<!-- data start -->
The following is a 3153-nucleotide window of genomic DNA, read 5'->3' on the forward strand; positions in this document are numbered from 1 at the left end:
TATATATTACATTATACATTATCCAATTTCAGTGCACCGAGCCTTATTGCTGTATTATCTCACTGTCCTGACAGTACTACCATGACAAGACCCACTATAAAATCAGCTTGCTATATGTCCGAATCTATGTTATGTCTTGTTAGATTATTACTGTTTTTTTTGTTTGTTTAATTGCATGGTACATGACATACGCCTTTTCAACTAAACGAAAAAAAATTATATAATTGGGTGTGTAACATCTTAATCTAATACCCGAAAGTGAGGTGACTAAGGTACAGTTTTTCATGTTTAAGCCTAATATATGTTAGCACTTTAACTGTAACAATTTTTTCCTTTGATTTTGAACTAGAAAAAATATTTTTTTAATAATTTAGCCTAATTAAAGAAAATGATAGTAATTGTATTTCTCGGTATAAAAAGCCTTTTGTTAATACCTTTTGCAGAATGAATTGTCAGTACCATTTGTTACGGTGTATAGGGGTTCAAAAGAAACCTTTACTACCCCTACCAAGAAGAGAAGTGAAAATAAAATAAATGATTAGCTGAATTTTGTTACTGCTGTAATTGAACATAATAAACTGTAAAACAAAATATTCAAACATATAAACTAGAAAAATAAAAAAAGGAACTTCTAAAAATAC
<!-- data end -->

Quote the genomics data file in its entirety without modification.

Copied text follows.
The following is a 3153-nucleotide window of genomic DNA, read 5'->3' on the forward strand; positions in this document are numbered from 1 at the left end:
TATATATTACATTATACATTATCCAATTTCAGTGCACCGAGCCTTATTGCTGTATTATCTCACTGTCCTGACAGTACTACCATGACAAGACCCACTATAAAATCAGCTTGCTATATGTCCGAATCTATGTTATGTCTTGTTAGATTATTACTGTTTTTTTTGTTTGTTTAATTGCATGGTACATGACATACGCCTTTTCAACTAAACGAAAAAAAATTATATAATTGGGTGTGTAACATCTTAATCTAATACCCGAAAGTGAGGTGACTAAGGTACAGTTTTTCATGTTTAAGCCTAATATATGTTAGCACTTTAACTGTAACAATTTTTTCCTTTGATTTTGAACTAGAAAAAATATTTTTTTAATAATTTAGCCTAATTAAAGAAAATGATAGTAATTGTATTTCTCGGTATAAAAAGCCTTTTGTTAATACCTTTTGCAGAATGAATTGTCAGTACCATTTGTTACGGTGTATAGGGGTTCAAAAGAAACCTTTACTACCCCTACCAAGAAGAGAAGTGAAAATAAAATAAATGATTAGCTGAATTTTGTTACTGCTGTAATTGAACATAATAAACTGTAAAACAAAATATTCAAACATATAAACTAGAAAAATAAAAAAAGGAACTTCTAAAAATAC